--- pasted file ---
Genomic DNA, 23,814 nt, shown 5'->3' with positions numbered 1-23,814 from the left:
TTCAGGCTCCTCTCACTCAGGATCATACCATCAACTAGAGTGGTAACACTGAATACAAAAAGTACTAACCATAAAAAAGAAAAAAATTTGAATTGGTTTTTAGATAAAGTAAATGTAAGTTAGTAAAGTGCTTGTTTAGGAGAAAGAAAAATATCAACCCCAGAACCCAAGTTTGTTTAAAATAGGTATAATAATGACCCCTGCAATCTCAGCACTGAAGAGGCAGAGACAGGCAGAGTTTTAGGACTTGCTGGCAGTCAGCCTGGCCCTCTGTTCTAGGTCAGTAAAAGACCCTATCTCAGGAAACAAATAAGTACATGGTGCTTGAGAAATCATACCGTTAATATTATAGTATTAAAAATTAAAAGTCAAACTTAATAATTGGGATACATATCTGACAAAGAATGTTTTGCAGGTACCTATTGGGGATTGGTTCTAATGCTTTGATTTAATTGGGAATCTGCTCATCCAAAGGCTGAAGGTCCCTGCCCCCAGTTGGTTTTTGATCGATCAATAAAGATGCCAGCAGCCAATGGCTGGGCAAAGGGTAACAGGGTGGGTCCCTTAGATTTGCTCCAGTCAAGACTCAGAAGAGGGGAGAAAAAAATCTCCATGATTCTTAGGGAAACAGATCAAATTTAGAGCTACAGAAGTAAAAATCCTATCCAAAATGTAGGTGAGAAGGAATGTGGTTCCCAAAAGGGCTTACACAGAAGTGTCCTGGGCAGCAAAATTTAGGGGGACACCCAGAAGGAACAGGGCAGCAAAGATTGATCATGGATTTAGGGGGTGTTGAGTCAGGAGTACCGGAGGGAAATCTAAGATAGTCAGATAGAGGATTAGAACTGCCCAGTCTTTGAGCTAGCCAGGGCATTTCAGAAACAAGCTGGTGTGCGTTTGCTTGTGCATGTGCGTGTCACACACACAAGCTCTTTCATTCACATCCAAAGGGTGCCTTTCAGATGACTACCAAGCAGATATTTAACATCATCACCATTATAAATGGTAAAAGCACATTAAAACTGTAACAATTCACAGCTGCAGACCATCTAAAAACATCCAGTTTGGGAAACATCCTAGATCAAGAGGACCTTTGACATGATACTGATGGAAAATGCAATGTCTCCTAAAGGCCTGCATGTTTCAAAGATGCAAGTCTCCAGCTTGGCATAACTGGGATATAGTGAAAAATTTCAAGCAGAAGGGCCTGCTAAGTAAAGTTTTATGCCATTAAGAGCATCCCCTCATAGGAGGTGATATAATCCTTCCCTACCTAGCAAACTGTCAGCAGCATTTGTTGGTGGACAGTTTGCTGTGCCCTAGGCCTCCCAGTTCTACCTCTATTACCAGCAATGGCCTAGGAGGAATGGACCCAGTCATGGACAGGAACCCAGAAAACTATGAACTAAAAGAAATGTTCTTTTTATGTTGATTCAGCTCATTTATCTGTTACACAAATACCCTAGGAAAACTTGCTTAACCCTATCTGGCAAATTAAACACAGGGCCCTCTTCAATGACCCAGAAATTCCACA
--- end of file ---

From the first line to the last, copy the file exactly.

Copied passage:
Genomic DNA, 23,814 nt, shown 5'->3' with positions numbered 1-23,814 from the left:
TTCAGGCTCCTCTCACTCAGGATCATACCATCAACTAGAGTGGTAACACTGAATACAAAAAGTACTAACCATAAAAAAGAAAAAAATTTGAATTGGTTTTTAGATAAAGTAAATGTAAGTTAGTAAAGTGCTTGTTTAGGAGAAAGAAAAATATCAACCCCAGAACCCAAGTTTGTTTAAAATAGGTATAATAATGACCCCTGCAATCTCAGCACTGAAGAGGCAGAGACAGGCAGAGTTTTAGGACTTGCTGGCAGTCAGCCTGGCCCTCTGTTCTAGGTCAGTAAAAGACCCTATCTCAGGAAACAAATAAGTACATGGTGCTTGAGAAATCATACCGTTAATATTATAGTATTAAAAATTAAAAGTCAAACTTAATAATTGGGATACATATCTGACAAAGAATGTTTTGCAGGTACCTATTGGGGATTGGTTCTAATGCTTTGATTTAATTGGGAATCTGCTCATCCAAAGGCTGAAGGTCCCTGCCCCCAGTTGGTTTTTGATCGATCAATAAAGATGCCAGCAGCCAATGGCTGGGCAAAGGGTAACAGGGTGGGTCCCTTAGATTTGCTCCAGTCAAGACTCAGAAGAGGGGAGAAAAAAATCTCCATGATTCTTAGGGAAACAGATCAAATTTAGAGCTACAGAAGTAAAAATCCTATCCAAAATGTAGGTGAGAAGGAATGTGGTTCCCAAAAGGGCTTACACAGAAGTGTCCTGGGCAGCAAAATTTAGGGGGACACCCAGAAGGAACAGGGCAGCAAAGATTGATCATGGATTTAGGGGGTGTTGAGTCAGGAGTACCGGAGGGAAATCTAAGATAGTCAGATAGAGGATTAGAACTGCCCAGTCTTTGAGCTAGCCAGGGCATTTCAGAAACAAGCTGGTGTGCGTTTGCTTGTGCATGTGCGTGTCACACACACAAGCTCTTTCATTCACATCCAAAGGGTGCCTTTCAGATGACTACCAAGCAGATATTTAACATCATCACCATTATAAATGGTAAAAGCACATTAAAACTGTAACAATTCACAGCTGCAGACCATCTAAAAACATCCAGTTTGGGAAACATCCTAGATCAAGAGGACCTTTGACATGATACTGATGGAAAATGCAATGTCTCCTAAAGGCCTGCATGTTTCAAAGATGCAAGTCTCCAGCTTGGCATAACTGGGATATAGTGAAAAATTTCAAGCAGAAGGGCCTGCTAAGTAAAGTTTTATGCCATTAAGAGCATCCCCTCATAGGAGGTGATATAATCCTTCCCTACCTAGCAAACTGTCAGCAGCATTTGTTGGTGGACAGTTTGCTGTGCCCTAGGCCTCCCAGTTCTACCTCTATTACCAGCAATGGCCTAGGAGGAATGGACCCAGTCATGGACAGGAACCCAGAAAACTATGAACTAAAAGAAATGTTCTTTTTATGTTGATTCAGCTCATTTATCTGTTACACAAATACCCTAGGAAAACTTGCTTAACCCTATCTGGCAAATTAAACACAGGGCCCTCTTCAATGACCCAGAAATTCCACA